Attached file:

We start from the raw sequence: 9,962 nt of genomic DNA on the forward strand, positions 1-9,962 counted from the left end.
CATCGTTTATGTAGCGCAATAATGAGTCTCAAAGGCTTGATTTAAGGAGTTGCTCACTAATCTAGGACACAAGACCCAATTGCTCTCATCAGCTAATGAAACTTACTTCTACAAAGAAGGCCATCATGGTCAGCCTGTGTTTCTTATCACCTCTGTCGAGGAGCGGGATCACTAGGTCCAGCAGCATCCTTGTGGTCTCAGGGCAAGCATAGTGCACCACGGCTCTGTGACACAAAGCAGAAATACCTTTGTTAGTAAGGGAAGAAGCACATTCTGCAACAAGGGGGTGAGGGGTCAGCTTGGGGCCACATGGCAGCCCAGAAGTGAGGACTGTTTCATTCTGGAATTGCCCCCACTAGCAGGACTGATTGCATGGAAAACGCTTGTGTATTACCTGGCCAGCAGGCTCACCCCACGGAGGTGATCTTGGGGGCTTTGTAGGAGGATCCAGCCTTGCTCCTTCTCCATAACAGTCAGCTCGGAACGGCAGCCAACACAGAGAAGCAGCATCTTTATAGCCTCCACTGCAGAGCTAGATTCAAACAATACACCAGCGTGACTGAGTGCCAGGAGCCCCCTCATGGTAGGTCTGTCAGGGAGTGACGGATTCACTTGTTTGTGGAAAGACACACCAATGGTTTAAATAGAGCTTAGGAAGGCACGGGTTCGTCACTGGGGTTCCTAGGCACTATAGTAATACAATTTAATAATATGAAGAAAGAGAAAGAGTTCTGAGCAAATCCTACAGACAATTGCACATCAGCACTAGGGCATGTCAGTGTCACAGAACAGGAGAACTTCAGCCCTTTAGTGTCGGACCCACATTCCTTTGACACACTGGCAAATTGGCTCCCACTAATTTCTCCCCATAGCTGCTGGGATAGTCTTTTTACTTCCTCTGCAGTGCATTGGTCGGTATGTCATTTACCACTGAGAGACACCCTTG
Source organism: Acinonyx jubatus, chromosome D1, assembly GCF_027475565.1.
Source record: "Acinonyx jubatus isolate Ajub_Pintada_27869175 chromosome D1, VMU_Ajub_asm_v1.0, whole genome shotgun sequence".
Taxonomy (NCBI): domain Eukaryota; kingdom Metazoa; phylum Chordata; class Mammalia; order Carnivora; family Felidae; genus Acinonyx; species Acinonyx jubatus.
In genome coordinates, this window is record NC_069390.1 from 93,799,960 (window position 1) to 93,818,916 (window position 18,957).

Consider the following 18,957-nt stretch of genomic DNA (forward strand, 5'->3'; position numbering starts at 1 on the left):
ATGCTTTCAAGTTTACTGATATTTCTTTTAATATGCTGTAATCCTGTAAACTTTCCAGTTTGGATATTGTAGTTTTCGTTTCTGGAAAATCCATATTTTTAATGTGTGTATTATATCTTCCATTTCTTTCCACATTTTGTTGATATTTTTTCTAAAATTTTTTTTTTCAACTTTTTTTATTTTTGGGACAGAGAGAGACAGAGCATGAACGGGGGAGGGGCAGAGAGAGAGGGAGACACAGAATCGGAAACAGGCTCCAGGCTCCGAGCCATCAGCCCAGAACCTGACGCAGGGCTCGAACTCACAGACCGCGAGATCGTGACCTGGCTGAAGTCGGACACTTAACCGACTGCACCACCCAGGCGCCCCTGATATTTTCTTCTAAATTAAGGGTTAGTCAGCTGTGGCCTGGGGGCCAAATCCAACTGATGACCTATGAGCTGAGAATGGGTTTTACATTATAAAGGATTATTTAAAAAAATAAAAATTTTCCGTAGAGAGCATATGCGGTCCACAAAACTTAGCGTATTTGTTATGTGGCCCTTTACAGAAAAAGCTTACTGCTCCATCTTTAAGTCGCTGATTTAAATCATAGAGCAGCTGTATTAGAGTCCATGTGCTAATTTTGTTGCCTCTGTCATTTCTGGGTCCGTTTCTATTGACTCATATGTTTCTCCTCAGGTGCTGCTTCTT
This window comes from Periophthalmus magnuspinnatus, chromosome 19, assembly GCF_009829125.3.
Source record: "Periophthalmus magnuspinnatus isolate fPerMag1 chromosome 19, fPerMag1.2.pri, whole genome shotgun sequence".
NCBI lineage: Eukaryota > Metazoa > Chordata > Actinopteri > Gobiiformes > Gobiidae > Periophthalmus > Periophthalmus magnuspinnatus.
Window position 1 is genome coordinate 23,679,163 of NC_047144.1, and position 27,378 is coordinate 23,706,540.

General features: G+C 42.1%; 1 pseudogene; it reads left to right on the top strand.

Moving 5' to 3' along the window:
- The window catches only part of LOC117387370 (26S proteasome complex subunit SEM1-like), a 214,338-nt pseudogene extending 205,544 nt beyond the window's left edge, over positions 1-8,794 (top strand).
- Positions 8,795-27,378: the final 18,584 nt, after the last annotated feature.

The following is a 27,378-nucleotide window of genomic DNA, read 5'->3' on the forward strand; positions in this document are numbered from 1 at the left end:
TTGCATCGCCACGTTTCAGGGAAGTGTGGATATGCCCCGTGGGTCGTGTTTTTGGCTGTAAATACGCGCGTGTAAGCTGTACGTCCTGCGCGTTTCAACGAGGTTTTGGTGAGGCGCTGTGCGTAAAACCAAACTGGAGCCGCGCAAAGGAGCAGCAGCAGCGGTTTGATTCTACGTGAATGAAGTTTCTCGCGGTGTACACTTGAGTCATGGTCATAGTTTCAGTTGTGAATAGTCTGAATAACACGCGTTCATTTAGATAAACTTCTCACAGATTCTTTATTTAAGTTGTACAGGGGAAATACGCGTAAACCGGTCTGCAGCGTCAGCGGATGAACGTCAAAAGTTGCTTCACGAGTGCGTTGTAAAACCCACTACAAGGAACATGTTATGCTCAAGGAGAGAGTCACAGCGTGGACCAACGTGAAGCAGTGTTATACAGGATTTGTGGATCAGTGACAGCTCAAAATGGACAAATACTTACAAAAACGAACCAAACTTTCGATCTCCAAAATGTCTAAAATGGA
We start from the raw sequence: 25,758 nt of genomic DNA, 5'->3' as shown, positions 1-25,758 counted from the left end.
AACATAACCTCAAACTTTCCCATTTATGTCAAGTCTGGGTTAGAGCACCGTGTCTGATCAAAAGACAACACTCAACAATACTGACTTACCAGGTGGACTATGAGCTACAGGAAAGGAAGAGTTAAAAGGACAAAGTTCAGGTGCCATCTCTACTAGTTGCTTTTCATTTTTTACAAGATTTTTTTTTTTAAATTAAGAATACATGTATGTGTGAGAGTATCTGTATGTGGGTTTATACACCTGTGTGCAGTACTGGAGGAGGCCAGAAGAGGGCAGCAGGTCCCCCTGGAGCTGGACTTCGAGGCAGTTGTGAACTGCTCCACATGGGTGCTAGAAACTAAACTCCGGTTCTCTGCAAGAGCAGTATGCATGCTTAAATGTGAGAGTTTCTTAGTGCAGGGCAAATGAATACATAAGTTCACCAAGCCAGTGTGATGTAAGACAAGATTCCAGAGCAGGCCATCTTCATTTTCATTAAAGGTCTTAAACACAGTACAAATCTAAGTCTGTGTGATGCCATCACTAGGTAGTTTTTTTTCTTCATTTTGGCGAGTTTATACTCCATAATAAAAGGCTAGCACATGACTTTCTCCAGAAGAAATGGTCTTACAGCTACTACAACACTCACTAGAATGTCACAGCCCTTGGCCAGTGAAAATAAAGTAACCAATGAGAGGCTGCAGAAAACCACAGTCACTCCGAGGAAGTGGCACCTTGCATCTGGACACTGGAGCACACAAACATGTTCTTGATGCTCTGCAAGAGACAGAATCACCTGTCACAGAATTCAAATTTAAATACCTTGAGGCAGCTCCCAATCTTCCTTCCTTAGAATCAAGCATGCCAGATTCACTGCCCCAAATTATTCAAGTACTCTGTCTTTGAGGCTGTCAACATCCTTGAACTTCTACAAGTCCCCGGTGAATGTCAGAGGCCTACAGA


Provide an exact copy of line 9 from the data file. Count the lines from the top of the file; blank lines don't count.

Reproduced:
This window comes from Periophthalmus magnuspinnatus, chromosome 19, assembly GCF_009829125.3.